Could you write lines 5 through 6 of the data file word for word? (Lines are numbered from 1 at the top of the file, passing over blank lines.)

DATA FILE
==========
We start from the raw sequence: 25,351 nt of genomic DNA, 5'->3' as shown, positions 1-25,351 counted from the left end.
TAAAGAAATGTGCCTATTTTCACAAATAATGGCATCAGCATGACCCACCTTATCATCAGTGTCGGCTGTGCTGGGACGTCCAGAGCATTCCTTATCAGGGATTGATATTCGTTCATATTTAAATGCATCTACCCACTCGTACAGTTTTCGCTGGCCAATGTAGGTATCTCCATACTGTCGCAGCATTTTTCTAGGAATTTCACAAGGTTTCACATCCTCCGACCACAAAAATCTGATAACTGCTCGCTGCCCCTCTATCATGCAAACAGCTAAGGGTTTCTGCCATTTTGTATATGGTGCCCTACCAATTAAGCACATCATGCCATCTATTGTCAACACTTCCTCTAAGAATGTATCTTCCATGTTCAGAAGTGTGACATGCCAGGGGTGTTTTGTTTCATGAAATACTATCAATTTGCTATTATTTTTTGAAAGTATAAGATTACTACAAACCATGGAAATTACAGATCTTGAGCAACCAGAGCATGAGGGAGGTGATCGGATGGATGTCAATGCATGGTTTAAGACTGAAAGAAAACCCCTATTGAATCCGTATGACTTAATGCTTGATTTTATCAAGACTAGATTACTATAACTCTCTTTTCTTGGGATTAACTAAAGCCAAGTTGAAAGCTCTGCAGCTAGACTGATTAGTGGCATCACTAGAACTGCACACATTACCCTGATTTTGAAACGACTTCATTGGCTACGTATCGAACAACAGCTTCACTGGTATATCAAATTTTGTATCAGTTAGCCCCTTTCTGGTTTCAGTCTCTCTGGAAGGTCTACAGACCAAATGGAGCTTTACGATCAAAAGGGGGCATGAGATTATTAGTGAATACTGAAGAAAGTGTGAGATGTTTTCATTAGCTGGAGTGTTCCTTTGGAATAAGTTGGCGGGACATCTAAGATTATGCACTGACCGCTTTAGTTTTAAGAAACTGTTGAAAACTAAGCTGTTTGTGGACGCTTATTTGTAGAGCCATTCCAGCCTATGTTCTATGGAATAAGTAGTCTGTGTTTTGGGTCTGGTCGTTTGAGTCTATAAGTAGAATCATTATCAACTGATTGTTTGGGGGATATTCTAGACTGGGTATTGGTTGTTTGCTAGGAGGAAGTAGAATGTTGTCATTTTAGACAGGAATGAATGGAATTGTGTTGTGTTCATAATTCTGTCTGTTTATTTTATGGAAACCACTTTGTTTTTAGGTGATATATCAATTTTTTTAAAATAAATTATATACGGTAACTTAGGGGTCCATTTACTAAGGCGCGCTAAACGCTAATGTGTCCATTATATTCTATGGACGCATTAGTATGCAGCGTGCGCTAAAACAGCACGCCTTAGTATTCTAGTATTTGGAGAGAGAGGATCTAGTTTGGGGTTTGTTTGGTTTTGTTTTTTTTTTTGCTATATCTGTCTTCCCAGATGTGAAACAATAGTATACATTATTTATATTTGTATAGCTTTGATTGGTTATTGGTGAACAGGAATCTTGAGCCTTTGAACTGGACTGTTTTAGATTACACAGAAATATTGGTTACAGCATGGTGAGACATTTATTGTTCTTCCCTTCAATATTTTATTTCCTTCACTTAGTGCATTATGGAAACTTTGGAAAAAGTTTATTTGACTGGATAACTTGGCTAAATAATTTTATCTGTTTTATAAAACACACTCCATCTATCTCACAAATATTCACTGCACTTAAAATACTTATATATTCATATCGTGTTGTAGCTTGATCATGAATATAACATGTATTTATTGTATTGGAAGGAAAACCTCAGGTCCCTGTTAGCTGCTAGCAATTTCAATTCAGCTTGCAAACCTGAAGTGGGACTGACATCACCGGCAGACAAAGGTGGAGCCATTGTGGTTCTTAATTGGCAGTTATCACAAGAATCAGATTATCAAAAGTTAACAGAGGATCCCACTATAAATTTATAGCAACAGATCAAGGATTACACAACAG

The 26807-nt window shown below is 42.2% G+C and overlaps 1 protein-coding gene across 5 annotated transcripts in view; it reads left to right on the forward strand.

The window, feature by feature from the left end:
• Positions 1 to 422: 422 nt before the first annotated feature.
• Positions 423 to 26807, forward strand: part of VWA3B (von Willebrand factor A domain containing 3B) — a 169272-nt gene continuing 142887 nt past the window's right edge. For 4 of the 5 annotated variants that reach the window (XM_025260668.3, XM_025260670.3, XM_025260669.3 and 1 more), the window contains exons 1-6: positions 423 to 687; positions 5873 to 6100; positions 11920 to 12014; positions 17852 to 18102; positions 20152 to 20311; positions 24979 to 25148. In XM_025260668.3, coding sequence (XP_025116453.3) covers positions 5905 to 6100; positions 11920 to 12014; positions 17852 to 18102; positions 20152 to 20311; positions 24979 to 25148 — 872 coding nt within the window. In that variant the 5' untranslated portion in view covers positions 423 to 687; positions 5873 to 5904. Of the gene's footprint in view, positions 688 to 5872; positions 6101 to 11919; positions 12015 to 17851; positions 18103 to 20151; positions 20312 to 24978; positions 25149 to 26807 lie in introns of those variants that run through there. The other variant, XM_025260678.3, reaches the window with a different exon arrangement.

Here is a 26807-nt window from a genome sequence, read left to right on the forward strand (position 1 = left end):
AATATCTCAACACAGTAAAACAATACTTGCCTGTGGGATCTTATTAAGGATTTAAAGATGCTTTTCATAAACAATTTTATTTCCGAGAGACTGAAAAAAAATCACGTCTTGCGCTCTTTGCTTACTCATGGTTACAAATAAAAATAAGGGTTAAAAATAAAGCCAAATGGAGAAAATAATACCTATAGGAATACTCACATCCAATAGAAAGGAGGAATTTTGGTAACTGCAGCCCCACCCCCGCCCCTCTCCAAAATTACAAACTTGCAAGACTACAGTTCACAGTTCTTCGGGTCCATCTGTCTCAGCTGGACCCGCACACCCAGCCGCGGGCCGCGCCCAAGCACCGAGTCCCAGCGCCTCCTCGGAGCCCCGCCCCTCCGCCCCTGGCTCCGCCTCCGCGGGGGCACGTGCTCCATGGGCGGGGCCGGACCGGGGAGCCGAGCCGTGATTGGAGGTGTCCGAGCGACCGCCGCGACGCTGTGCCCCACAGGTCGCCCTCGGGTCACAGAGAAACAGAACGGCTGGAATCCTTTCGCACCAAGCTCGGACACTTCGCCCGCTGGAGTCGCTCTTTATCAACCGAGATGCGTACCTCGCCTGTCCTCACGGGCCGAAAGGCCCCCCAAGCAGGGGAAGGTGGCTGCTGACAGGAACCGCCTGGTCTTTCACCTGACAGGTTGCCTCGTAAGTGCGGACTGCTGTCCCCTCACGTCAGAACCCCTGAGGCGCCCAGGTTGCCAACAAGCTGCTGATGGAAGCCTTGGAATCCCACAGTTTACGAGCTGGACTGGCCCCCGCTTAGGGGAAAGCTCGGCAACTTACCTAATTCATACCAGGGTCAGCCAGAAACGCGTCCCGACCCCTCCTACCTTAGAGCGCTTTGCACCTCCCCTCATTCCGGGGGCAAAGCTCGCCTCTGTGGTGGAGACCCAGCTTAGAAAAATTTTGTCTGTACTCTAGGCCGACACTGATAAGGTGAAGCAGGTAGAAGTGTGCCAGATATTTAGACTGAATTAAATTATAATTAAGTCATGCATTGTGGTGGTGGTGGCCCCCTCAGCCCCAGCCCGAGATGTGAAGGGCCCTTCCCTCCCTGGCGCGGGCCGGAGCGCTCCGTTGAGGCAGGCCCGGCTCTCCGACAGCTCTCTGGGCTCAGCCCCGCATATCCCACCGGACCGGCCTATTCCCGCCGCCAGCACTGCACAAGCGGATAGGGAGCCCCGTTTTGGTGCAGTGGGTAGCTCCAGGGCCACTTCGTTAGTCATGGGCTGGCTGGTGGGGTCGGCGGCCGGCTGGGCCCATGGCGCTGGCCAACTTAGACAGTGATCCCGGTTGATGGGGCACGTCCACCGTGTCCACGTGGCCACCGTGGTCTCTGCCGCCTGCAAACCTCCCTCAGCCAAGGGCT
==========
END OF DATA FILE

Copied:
• Positions 1 to 422: 422 nt before the first annotated feature.
• Positions 423 to 26807, forward strand: part of VWA3B (von Willebrand factor A domain containing 3B) — a 169272-nt gene continuing 142887 nt past the window's right edge. For 4 of the 5 annotated variants that reach the window (XM_025260668.3, XM_025260670.3, XM_025260669.3 and 1 more), the window contains exons 1-6: positions 423 to 687; positions 5873 to 6100; positions 11920 to 12014; positions 17852 to 18102; positions 20152 to 20311; positions 24979 to 25148. In XM_025260668.3, coding sequence (XP_025116453.3) covers positions 5905 to 6100; positions 11920 to 12014; positions 17852 to 18102; positions 20152 to 20311; positions 24979 to 25148 — 872 coding nt within the window. In that variant the 5' untranslated portion in view covers positions 423 to 687; positions 5873 to 5904. Of the gene's footprint in view, positions 688 to 5872; positions 6101 to 11919; positions 12015 to 17851; positions 18103 to 20151; positions 20312 to 24978; positions 25149 to 26807 lie in introns of those variants that run through there. The other variant, XM_025260678.3, reaches the window with a different exon arrangement.